But in any case, that rumored Biden bust has turned into a Biden boom. We have a graphic putting these gains into context. Now the S&P 500 is up about 8.6 percent from the closing bell on Inauguration Day till now. That is the best for any new president's first 100 days since JFK in 1961. It's narrowly ahead of gains under former President Obama. Almost double what we saw during the beginning of the Trump rally.

Now of course we know that the stock market is not the economy and presidents do tend to get more credit and more blame than they deserve for the stock market. But I do think that this is all significant. Because one, the doomsday warning that we heard from Trump obviously hasn't been born out but also all this really does symbolize a lot of optimism about the economy and the end of the pandemic.

In any case, Alisyn, I don't think we should expect to see President Biden in all caps tweeting about the Dow any time soon.

CAMEROTA: That's a safe bet. And what about recovering from the pandemic, how close are we?

EGAN: Well, we got more good news this morning. The U.S. economy expanded an annualize pace of 6.4 percent during the first three months of this year. That is the best first quarter since 1984 under Ronald Reagan. And this is not a one-time thing. You know, some economists are actually saying that the U.S. economy could grow at the fastest pace since 1951. I talked to one Wall Street executive this morning who said that he's the most optimistic on the U.S. economy in his whole entire lifetime.

And I think all this is for a number of reasons. Number one, of course, is the rollout of the vaccines. The fact that New York City is saying that it could reopen fully in two months is a big deal. People are going out to eat, they're going to ball games, they're going flying. You know, this is all really, really helpful.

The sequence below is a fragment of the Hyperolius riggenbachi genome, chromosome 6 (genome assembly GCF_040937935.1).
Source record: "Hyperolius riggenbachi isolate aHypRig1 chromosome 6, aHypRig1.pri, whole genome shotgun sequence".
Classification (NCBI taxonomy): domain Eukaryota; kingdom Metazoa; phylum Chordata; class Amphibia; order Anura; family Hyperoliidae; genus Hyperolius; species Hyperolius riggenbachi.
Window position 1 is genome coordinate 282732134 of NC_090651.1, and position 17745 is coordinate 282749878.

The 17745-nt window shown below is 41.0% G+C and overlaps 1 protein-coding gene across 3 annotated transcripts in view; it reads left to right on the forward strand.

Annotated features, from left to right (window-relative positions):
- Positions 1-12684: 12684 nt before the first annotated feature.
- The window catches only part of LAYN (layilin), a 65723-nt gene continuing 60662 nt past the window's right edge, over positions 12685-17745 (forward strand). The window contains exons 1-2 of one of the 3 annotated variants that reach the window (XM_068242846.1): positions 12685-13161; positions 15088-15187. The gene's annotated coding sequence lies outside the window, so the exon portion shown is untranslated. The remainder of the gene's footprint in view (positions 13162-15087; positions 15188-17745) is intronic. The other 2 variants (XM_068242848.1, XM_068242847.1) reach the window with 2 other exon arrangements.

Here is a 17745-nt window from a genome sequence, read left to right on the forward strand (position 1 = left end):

We also have the Federal Reserve still has rock bottom interest rates. And the big thing is all the aid that Congress has pumped in, stimulus checks, forgivable loans, aid to local governments.

So, the good news is that the U.S. economy could actually be back at the pre-pandemic levels later this summer. That's a big milestone.

The bad news, though, is that the U.S. is still down almost 8 million jobs relative to before the pandemic. Women have been hit really hard by the health crisis. More than 2.5 million women have dropped out of the workforce, minorities and low-income workers are also struggling. So that's why we heard President Biden last night make a case for further investments in the economy.

CAMEROTA: Now, Matt, thank you very much. And we really appreciate knowing that the stock market is not always an accurate reflection of the job market.

BLACKWELL: That's true. There are a lot of people who are still struggling out there. Although some people have made a lot of money over this last year or so.

CAMEROTA: That is true as well.

BLACKWELL: All right, The Lead with Jake Tapper starts right now.